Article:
"People over here slandering @Dami0nLee but my man played a hell of a game!," Paschall wrote. "Some of y’all don’t understand this man's journey!"

"This my dawg!" Paschall wrote in another tweet. "It’s bigger than ball!"

"People forget the whole game after he had a little rough sequence, which is out of his control. " Paschall told NBC Sports Bay Area after Saturday's win. "He had a good look at the top of the key, he had a good look at the free-throw line. Both went in and out."

"I saw too much slander on Twitter, and I feel like people forgot that he had a good game, so I did it. You always got to have your teammate's back no matter what."

Paschall's support seemed to work two nights later. Under the same circumstances, Lee flourished, taking over down the stretch.

Four minutes into the fourth quarter, Lee received a ball screen from Marquese Chriss, drove into the lane and dropped in a floater to get Golden State within four. Five minutes later, he dropped in another floater to tie the score. A minute after, he hit a left-handed layup to give the Warriors a one-point lead they never relinquished.

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By the end of the stretch, Lee had scored nine of his team-high 24 points, helping the Warriors outscore the Sixers 36-24 in the fourth quarter and making good on Paschall's words while denying the spotlight.

"I hate things being about me," Lee said. "I just want to enjoy the game and be surrounded by love and surrounded by my teammates. What happened on Thursday happened, but the beauty about the league is you play basically every other day."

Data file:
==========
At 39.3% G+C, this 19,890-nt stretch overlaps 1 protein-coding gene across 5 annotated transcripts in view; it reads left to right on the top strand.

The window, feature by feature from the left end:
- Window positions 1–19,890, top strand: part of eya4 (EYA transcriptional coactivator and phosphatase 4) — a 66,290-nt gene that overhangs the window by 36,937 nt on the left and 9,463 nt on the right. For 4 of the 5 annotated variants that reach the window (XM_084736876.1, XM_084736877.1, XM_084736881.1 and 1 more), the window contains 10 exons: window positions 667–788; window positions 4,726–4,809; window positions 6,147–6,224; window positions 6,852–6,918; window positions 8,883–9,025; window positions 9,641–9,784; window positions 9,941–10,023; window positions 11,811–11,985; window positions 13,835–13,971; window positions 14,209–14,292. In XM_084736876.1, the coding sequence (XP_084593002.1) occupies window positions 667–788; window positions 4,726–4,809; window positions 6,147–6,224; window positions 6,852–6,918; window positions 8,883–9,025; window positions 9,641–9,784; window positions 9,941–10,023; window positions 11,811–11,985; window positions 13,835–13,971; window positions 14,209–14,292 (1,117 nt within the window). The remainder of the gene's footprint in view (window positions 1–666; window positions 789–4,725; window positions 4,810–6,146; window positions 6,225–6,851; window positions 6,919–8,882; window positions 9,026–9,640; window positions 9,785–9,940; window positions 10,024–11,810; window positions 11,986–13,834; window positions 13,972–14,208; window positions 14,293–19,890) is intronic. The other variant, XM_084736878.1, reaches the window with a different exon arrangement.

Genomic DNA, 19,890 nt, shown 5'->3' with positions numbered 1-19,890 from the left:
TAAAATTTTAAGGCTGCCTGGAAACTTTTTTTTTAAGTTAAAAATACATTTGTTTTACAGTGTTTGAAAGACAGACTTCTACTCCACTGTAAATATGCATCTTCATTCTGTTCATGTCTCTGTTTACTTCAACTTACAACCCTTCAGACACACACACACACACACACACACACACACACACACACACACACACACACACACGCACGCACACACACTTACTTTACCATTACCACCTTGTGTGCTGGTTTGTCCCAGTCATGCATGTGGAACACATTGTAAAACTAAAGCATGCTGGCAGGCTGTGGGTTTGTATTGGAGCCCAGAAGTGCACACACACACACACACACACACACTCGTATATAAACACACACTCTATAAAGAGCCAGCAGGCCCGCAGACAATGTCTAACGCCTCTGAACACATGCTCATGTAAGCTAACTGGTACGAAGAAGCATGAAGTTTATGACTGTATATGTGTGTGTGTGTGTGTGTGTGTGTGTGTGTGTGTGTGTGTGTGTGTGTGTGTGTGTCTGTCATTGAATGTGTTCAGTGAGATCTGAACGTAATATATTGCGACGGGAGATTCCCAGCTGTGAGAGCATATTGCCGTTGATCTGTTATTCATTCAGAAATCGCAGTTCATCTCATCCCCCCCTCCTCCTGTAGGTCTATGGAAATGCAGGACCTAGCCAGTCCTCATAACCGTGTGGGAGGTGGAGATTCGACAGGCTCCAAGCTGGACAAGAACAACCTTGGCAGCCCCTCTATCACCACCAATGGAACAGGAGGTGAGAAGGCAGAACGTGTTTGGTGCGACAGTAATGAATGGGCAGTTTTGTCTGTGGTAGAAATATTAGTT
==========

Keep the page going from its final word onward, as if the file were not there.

Warriors-Rockets Game 1 officiating draws complaints throughout NBA

Warriors-Rockets Game 1 officiating draws complaints throughout NBA

In the days between Games 1 and 2 of the Warriors-Rockets second-round NBA playoff series, the discussion is unlikely to center around Steph Curry's clutch 3-pointer in Golden State's 104-100 Game 1 win.

Instead, you'll undoubtedly encounter a seemingly endless uproar regarding the way in which Game 1 was officiated.

Depending on who you ask, the Warriors greatly benefited from some egregiously missed calls. Or, simply, the Rockets weren't rewarded for flopping and exaggerating. Or, according to some people, too much was being made of the officiating anyway.

Here's a selection of the Twitterverse after Sunday's game ...

Rockets coach Mike D'Antoni said after the game that the officials apologized to him at halftime for missing some first-half calls. James Harden, in a quote that's bound to make plenty chuckle, pleaded aloud to the officials, saying: "I mean, I just want a fair chance, man. Call the game how it’s supposed to be called, and that’s it. And I’ll live with the results."

Warriors forward Draymond Green, upon hearing Harden's comments, dismissed them.

[RELATED: Rockets GM agrees with Cuban on Game 1 officiating]

So, clearly, the Warriors don't feel bad for the Rockets, nor should they. Golden State holds a one-game-to-none series lead despite having significantly less rest than Houston ahead of Game 1.

Both the Warriors and Rockets will feel pressure in Game 2 on Tuesday. But, safe to say, no one will feel it more than the officials.

Good luck with that.